A former adviser to the Thatcher government has warned that official action to tackle tax avoidance and fraud is “a drop in the ocean” in light of the amount of tax revenue lost to the Treasury, which he believes to be almost £120bn a year – almost twice the amount estimated by Revenue and Customs.
John Christensen, former economic adviser to the UK and Jersey governments, who has also worked within the tax haven industry in the past, said government plans announced yesterday at the Lib Dem conference in Liverpool to raise an extra £7bn by 2014-15 by tackling tax avoidance and frauds were “too timid”.
He criticised Britain’s “permissive” tax laws, which he said placed Britain in the unenviable position of leading the world on tax evasion, with over half of all tax havens around the world being British, he said.
Christensen, part of the non-partisan Tax Justice Network, said the government needed to reverse the job cuts in HM Revenue & Customs – which unions say have numbered 30,000 over the past five years, to allow tax collectors to claw back the billions of uncollected revenue.
He told a fringe meeting at the Liberal Democrat conference in Liverpool organised by the Public and Commercial Services Union (but not listed in the conference guide), that tax avoidance by the wealthy who pay accountants to identify loopholes had become “too respectable”.
Those who shunned paying their dues to the nation’s coffers ought to be named and shamed in the same way as those convicted of benefit fraud, he said.
“HMRC are doing deals and settling out of court with people who have been avoiding tax for many years,” he said. “There is a fundamental injustice here.”
Christensen said that the government needed to apply an “anti-tax-avoidance principle” and crack down on slack tax laws.
He cited one mechanism that allowed large companies and supermarket chains to avoid VAT on items worth £18.50 or less by shipping products such as DVDs and CDs to Guernsey and Jersey before posting them back to the UK for sale.
Christensen said the “anti-competitive” loophole, put in place as a special arrangement in the 1960s to stop flowers being shipped to the UK perishing during delays at customs, was benefiting the “big players” at the expense of small businesses.
A Lib Dem MP who attended the meeting and backed the coalition’s budget deficit reduction programme described the loophole as “mad”.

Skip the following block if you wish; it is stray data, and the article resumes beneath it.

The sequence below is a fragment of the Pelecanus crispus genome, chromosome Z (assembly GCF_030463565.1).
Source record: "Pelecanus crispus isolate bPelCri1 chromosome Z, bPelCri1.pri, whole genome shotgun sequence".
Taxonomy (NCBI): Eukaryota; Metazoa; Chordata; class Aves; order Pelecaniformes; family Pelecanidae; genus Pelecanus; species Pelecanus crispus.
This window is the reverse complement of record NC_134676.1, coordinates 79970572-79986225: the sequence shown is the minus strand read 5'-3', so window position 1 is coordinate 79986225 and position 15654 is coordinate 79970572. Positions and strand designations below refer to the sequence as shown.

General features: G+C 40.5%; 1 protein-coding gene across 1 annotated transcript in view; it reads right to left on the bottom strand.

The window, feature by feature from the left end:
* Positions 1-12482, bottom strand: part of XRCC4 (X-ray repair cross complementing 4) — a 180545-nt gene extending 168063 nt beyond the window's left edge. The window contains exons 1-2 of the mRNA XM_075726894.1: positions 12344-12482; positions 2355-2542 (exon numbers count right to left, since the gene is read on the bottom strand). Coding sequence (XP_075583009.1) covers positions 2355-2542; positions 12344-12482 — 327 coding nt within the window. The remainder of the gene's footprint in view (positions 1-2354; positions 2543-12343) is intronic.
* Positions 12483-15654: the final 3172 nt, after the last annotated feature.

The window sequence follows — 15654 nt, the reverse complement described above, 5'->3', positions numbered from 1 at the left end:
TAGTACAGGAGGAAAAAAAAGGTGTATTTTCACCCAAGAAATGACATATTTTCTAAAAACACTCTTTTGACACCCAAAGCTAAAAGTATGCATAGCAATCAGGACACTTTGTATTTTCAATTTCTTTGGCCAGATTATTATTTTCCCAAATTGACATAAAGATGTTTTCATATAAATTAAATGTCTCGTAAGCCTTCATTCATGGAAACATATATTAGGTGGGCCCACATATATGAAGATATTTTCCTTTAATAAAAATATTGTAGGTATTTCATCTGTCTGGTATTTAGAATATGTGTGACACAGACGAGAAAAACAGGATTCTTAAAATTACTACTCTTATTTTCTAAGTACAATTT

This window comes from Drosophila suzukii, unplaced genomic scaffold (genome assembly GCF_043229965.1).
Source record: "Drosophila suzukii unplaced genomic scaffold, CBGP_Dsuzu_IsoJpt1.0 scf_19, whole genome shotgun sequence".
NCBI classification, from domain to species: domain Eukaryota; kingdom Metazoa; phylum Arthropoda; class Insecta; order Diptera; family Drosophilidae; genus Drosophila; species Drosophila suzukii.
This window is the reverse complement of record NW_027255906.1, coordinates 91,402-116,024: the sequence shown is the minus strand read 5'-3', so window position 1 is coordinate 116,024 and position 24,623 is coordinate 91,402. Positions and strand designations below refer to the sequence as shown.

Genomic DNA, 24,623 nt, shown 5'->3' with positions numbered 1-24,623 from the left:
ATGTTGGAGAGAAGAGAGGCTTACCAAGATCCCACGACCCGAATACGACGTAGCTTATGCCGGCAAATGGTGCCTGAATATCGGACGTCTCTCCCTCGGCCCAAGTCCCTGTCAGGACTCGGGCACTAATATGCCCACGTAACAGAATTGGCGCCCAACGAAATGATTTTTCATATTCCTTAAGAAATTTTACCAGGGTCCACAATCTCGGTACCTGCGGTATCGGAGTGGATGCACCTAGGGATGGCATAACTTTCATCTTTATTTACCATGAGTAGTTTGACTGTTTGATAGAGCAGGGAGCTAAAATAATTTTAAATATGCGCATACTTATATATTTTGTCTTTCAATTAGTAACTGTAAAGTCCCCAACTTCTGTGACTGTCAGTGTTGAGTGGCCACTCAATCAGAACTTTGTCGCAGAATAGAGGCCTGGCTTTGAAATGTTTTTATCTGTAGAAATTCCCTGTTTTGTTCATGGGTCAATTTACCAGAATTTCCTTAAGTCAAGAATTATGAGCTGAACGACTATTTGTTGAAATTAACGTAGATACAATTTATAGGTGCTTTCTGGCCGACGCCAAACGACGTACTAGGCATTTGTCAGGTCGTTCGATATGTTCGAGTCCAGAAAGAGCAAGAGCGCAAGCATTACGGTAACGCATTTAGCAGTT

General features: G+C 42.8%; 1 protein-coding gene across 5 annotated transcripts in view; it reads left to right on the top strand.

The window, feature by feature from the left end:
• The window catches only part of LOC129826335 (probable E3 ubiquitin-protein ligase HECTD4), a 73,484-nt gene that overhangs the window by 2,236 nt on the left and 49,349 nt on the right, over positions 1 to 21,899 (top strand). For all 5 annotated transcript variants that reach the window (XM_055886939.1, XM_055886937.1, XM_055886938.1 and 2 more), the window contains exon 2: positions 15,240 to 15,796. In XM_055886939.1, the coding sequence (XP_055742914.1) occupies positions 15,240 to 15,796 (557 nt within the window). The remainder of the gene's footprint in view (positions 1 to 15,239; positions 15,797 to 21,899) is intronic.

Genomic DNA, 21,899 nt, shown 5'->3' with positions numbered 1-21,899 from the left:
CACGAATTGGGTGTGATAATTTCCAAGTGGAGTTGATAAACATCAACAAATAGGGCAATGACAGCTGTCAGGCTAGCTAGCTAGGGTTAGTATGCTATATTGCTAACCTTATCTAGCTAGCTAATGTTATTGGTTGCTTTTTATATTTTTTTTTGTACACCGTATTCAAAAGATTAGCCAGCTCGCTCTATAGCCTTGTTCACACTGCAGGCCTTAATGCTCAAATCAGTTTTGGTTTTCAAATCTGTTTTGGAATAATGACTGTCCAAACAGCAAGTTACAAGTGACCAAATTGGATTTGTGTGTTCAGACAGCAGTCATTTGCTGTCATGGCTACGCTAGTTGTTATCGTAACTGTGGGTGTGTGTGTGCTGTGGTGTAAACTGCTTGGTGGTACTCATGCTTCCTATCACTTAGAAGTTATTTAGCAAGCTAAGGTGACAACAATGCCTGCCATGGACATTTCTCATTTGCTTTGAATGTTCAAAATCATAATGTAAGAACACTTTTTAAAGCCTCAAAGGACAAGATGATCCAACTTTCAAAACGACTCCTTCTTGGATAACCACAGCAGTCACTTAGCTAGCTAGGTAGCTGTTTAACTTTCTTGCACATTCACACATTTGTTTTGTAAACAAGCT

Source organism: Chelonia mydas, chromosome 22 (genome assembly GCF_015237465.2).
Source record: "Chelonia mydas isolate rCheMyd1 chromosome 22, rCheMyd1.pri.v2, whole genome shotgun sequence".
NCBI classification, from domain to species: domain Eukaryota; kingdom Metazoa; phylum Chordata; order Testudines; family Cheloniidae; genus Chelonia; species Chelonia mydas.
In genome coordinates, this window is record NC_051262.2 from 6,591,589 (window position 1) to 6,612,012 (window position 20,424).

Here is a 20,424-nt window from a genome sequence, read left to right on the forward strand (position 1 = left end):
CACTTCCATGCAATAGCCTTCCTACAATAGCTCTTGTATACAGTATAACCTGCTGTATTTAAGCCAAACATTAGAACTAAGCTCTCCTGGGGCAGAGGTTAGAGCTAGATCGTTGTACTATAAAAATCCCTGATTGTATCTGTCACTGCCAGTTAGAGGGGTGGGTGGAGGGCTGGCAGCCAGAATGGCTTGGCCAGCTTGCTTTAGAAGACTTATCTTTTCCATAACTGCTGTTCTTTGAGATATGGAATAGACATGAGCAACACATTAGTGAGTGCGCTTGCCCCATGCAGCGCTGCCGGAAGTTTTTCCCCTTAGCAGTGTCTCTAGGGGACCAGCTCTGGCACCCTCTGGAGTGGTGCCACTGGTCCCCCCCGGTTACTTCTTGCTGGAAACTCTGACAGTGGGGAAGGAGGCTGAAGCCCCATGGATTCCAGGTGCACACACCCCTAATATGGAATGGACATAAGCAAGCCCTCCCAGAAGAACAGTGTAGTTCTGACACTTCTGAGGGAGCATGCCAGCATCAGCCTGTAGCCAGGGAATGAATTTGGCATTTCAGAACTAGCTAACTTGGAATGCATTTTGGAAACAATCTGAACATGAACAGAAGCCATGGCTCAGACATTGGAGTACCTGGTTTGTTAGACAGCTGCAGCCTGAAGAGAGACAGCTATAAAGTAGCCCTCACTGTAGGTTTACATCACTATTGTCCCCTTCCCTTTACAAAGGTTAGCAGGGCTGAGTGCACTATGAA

John Hemming, who represents Birmingham Yardley, said he had no idea this loophole existed and agreed the government “should not allow that to happen”.
Danny Alexander, the Lib Dem chief secretary to the Treasury, yesterday promised to clamp down on wealthy individuals and business who thought paying extra tax was an optional extra.
Much of the plan will involve more intensive scrutiny of those liable to pay the new 50p tax band introduced by the Labour government. Revenue and Customs looks at 5,000 high net-worth individuals, but will expand that number to 150,000.
He also promised a more robust criminal deterrent against tax evasion by increasing the number of criminal prosecutions by Revenue and Customs fivefold. Alexander revealed the Treasury would strengthen a team of investigators to catch those hiding money offshore.
The plans will be funded by a ringfenced investment of £900m, which will cover the spending round and is separate from any final deal imposed on Revenue and Customs in the spending review due on 20 October.
The Treasury estimates evasion costs £7bn a year in uncollected tax revenues, while avoidance costs roughly the same. Attacks on the tax system by organised criminals are estimated to cost around £5bn.
Alexander also promised to contract out up to £1bn of tax debt per year to private sector debt collection agencies.
But Christensen claimed the true scale was far higher, citing annual figures of £26bn in uncollected revenue, £25bn lost annually through tax avoidance, and a further a further £70bn in tax a by large companies and wealthy individuals.
Thousands of jobs had been cut by HM Revenue and Customs in recent years and thousands of local tax offices closed, making it more difficult to collect taxes, he said.
Christensen said the government should reverse the job cuts and follow Denmark’s example, who added 500 additional staff to target tax avoidance rather than £900m to bring staff to investigate the problem on a short-term basis.
Mark Serwotka, the general secretary of the Public and Commercial Services (PCS) union, said Alexander’s announcement was a “small step” in the right direction.
The PCS has spearheaded the call to target the billions of pounds of uncollected taxes by people who were avoiding or deliberately evading paying their fair share, instead of targeting public services for cuts.
He is lobbying for a reversal of staffing cuts in Revenue and Customs, which have seen around 30,000 jobs cut in the past five years; more are expected following the spending review.
Serwotka warned the fringe meeting that taking the axe to public services had not been part of the Lib Dem general election manifesto.
Millions of people voted for the party’s progressive policies, not to see it go along with slashing spending on essential public services, he said.
The union leader warned that the coming months would be “dire” if George Osborne, the chancellor, confirmed billions of pounds of cuts in next month’s comprehensive spending review.
He said the prospect of a cull of hundreds and thousands of job losses in the public sector and in private firms would lead to spiralling unemployment and threaten a double dip recession.
“We intend to step up our political campaign, but if this is dismissed we will see a lot of industrial strife the length and breadth of the country, the like of which we have not seen for decades,” Serwotka said.